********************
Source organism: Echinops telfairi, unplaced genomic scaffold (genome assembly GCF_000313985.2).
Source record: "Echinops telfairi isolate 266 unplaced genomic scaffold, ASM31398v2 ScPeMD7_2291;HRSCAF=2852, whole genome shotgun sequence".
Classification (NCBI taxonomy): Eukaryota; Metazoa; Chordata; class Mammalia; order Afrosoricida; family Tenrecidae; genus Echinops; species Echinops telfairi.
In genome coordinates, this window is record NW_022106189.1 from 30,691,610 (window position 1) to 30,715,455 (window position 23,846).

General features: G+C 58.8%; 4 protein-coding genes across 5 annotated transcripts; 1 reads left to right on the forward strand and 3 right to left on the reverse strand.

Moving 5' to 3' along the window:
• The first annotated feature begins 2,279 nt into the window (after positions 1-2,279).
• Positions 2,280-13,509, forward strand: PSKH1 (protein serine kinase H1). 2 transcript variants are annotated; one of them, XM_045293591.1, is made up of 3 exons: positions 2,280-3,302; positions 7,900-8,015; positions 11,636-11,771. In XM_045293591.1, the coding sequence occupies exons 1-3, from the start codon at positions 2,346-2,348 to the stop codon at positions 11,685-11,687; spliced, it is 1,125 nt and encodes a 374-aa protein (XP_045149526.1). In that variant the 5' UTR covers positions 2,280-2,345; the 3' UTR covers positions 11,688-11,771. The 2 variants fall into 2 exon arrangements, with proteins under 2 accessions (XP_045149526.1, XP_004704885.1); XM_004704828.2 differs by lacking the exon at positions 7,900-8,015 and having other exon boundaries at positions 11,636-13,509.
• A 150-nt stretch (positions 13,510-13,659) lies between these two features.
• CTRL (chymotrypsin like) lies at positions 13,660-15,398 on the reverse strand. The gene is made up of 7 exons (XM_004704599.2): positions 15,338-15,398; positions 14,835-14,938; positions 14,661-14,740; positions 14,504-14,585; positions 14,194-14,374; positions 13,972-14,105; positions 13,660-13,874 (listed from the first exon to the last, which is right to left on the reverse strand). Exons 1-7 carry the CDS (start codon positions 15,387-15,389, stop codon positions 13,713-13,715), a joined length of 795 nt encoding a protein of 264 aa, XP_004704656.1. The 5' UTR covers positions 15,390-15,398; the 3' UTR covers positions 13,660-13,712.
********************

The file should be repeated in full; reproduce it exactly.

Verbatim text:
Source organism: Echinops telfairi, unplaced genomic scaffold (genome assembly GCF_000313985.2).
Source record: "Echinops telfairi isolate 266 unplaced genomic scaffold, ASM31398v2 ScPeMD7_2291;HRSCAF=2852, whole genome shotgun sequence".
Classification (NCBI taxonomy): Eukaryota; Metazoa; Chordata; class Mammalia; order Afrosoricida; family Tenrecidae; genus Echinops; species Echinops telfairi.
In genome coordinates, this window is record NW_022106189.1 from 30,691,610 (window position 1) to 30,715,455 (window position 23,846).

General features: G+C 58.8%; 4 protein-coding genes across 5 annotated transcripts; 1 reads left to right on the forward strand and 3 right to left on the reverse strand.

Moving 5' to 3' along the window:
• The first annotated feature begins 2,279 nt into the window (after positions 1-2,279).
• Positions 2,280-13,509, forward strand: PSKH1 (protein serine kinase H1). 2 transcript variants are annotated; one of them, XM_045293591.1, is made up of 3 exons: positions 2,280-3,302; positions 7,900-8,015; positions 11,636-11,771. In XM_045293591.1, the coding sequence occupies exons 1-3, from the start codon at positions 2,346-2,348 to the stop codon at positions 11,685-11,687; spliced, it is 1,125 nt and encodes a 374-aa protein (XP_045149526.1). In that variant the 5' UTR covers positions 2,280-2,345; the 3' UTR covers positions 11,688-11,771. The 2 variants fall into 2 exon arrangements, with proteins under 2 accessions (XP_045149526.1, XP_004704885.1); XM_004704828.2 differs by lacking the exon at positions 7,900-8,015 and having other exon boundaries at positions 11,636-13,509.
• A 150-nt stretch (positions 13,510-13,659) lies between these two features.
• CTRL (chymotrypsin like) lies at positions 13,660-15,398 on the reverse strand. The gene is made up of 7 exons (XM_004704599.2): positions 15,338-15,398; positions 14,835-14,938; positions 14,661-14,740; positions 14,504-14,585; positions 14,194-14,374; positions 13,972-14,105; positions 13,660-13,874 (listed from the first exon to the last, which is right to left on the reverse strand). Exons 1-7 carry the CDS (start codon positions 15,387-15,389, stop codon positions 13,713-13,715), a joined length of 795 nt encoding a protein of 264 aa, XP_004704656.1. The 5' UTR covers positions 15,390-15,398; the 3' UTR covers positions 13,660-13,712.